Russian president warns of threat of extremist, ethnic ideology

President Vladimir Putin on Wednesday warned of a threat of extremism and ethnic and religious intolerance in the months before parliamentary elections and ordered law enforcement agencies to do more to protect the nation's secrets.

Speaking before agents from the Federal Security service and other police officials, Putin also said that they needed to do more to combat the corruption that continues to plague Russia.

"It's important not only to guarantee law and order, but also to protect society from attempts to throw the ideology of extremist, ethnic and religious intolerance onto the social-political field," Putin said.

"This work must be done strictly in line with the law and all of your steps must be based on the Constitution and Russian laws," he said in televised comments.

Russia will hold elections for the lower house of parliament, the State Duma, in December, and presidential elections will be in held March 2008.

The elections "are an important democratic mechanism of shaping state power with the power of responsibility, and elections with healthy political competition," he said.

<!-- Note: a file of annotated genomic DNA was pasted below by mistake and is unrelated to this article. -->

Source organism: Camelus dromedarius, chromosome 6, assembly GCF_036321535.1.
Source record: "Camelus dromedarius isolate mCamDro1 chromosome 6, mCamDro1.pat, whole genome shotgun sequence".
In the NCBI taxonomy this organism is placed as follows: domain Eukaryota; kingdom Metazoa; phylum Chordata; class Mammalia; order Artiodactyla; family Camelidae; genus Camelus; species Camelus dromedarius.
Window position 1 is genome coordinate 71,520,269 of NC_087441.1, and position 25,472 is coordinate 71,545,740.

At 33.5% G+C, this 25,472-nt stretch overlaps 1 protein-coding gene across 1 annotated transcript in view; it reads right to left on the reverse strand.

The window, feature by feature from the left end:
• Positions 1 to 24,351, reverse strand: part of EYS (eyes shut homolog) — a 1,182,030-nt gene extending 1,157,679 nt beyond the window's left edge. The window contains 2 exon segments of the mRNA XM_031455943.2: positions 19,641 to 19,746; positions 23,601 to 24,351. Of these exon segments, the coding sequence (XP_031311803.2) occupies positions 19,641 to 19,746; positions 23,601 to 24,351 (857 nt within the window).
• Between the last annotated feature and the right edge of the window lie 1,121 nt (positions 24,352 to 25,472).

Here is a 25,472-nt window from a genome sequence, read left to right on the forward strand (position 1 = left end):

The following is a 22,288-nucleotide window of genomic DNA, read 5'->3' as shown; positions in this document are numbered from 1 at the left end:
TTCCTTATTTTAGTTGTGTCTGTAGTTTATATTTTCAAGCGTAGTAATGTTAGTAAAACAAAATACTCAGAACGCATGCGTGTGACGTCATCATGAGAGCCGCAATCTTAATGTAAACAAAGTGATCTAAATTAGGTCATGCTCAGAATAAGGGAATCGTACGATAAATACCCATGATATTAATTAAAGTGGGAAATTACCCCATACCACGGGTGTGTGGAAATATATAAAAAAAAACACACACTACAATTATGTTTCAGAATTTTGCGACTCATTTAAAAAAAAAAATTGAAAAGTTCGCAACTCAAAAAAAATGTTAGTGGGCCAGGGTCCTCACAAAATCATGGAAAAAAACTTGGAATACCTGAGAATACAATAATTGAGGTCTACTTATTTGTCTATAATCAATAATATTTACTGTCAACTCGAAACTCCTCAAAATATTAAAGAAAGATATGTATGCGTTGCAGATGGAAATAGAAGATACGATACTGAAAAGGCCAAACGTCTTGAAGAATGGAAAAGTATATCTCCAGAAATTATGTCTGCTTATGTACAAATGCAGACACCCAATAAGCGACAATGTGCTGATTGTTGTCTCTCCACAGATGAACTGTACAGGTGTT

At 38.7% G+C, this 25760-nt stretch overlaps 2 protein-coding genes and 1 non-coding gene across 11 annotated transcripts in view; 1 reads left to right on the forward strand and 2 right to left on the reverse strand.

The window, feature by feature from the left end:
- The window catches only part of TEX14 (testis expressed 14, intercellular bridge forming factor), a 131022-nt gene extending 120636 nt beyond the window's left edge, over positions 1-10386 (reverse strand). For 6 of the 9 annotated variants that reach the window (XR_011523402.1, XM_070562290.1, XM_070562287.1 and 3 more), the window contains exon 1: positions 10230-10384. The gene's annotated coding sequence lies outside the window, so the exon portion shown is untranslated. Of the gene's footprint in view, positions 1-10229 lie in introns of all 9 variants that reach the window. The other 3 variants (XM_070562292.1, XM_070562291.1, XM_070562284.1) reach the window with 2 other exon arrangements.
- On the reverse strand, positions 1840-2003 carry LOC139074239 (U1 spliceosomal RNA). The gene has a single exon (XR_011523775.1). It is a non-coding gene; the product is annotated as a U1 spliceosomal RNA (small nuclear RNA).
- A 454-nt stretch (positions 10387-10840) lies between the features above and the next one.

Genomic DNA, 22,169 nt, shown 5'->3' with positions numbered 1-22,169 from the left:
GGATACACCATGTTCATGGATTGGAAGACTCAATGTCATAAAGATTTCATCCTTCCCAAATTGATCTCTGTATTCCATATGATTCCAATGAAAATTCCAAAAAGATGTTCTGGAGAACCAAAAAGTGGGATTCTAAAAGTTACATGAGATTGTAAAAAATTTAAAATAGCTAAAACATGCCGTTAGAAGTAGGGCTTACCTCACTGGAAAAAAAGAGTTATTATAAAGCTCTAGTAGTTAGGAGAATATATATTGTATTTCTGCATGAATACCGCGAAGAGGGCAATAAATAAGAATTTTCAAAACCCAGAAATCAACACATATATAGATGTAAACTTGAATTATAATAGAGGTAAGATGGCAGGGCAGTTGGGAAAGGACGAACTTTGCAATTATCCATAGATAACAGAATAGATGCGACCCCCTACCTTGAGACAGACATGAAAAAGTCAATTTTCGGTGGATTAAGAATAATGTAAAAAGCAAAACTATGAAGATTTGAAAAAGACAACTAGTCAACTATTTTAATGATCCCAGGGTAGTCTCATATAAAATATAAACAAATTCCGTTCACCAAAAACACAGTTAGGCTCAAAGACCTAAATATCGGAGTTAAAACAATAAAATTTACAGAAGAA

Putin also said the FSB a successor agency to the KGB and other law enforcement agencies must do more to prevent commercial and state secrets from leaking publicly, reports AP.

He said modern Russia was confidently integrating itself into the world economy, and that "it is important not to allow leaks of protected information from political and economic spheres."

Last year, Putin signed into law an anti-extremism bill under which slander or libel against government officials can qualify as extremism.

The government argued that the law was needed to fight growing racism and xenophobia, but journalism watchdogs and rights groups said it would further restrict Russia's media climate and warned that it would diminish civil rights.

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